How to Apologize: An Example From Life

A friend of mine on LJ went to a play recently, in the Boston area, and mentioned afterwards that she'd been kind of surprised by the casting. The show was Never After, a re-take on the Sleeping Beauty story in which the curse is lesbianism.

The character of Hexasper, a naughty fairy who is responsible for the curse, was played by one of only two POC in the cast (a Hispanic man was in the chorus; Hexasper was played by a newcomer to musical theatre, Sonya Joyner, a Black woman - I use her own identifier there)*.

Now this caught a number of people by surprise, and several of them wrote to director Elizabeth Hunter to express their concern.

Ms. Hunter made a post on Livejournal, explaining how the decisions had been made, and discussing her own thought process as she went from auditions to performance - and calling herself out for not thinking more about how it would look to an audience (Ms. Joyner had specifically auditioned for the particular role, and had solidly rocked her audition). (NB: Ordinarily, I strongly recommend staying out of non-Shakesville comment threads. On this occasion, I recommend the opposite. While there are a few "oh you're just being sensitive"-type remarks, they are quickly challenged, and Ms. Hunter has done very well in responding to them too.)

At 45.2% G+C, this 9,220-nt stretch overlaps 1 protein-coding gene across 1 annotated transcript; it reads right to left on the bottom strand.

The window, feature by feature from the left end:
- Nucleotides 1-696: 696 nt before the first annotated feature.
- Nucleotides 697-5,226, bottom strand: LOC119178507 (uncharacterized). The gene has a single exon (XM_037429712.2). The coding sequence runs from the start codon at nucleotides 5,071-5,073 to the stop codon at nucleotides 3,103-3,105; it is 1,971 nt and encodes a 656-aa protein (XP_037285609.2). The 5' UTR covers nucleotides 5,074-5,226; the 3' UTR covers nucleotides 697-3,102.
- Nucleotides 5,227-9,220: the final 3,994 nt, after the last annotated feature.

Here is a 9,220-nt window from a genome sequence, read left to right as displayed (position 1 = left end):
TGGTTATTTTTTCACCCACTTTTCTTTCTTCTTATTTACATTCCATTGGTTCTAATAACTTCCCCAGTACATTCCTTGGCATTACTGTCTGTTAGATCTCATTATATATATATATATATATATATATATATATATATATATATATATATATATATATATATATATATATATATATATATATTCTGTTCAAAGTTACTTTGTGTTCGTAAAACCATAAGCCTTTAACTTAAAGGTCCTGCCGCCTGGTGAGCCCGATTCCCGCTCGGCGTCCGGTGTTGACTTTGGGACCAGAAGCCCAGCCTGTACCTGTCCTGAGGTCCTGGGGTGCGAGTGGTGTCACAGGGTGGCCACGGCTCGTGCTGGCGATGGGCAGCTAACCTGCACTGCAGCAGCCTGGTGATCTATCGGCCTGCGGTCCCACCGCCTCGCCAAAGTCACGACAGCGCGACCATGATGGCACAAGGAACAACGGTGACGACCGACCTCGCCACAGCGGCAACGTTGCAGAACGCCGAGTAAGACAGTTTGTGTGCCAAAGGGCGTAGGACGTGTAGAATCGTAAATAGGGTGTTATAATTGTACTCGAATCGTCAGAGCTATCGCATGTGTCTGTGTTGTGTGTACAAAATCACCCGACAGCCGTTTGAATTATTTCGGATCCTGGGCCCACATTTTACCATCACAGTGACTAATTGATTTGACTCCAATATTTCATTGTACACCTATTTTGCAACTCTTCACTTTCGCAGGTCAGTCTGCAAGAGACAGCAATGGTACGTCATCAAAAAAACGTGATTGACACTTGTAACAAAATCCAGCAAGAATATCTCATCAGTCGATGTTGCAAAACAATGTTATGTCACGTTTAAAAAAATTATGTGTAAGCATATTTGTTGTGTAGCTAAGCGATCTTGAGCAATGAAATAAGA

The part I want to draw your attention to is what a good job of it Ms. Hunter did. Being called out for apparent privilege is no fun for anyone. But it happens to all of us, one time or another, and it's a good idea, if you move through the world with much privilege, to learn how to graciously hear concerns raised by that privilege, and how to recognize when you're acting from it.

Do note that the actor herself, Ms. Joyner, comments (anonymously, but she identifies herself at the bottom of her comment) on the post and the production.

I want to also point out that this has got me thinking about how my own local community theatre could do more about encouraging POC to audition for our shows (I'm tangentially involved with the Board of Directors), and to thank Ms. Hunter for sparking that internal dialogue.

Brava Ms. Joyner, for doing so well with the role you wanted, and to Ms. Hunter, for giving us such a fine example of How To Get It Right When Someone Says You Got It Wrong. Break a leg, folks.

* A correction: there were more POC in the cast than I had come to understand. My apologies for the error; a correction is published here.

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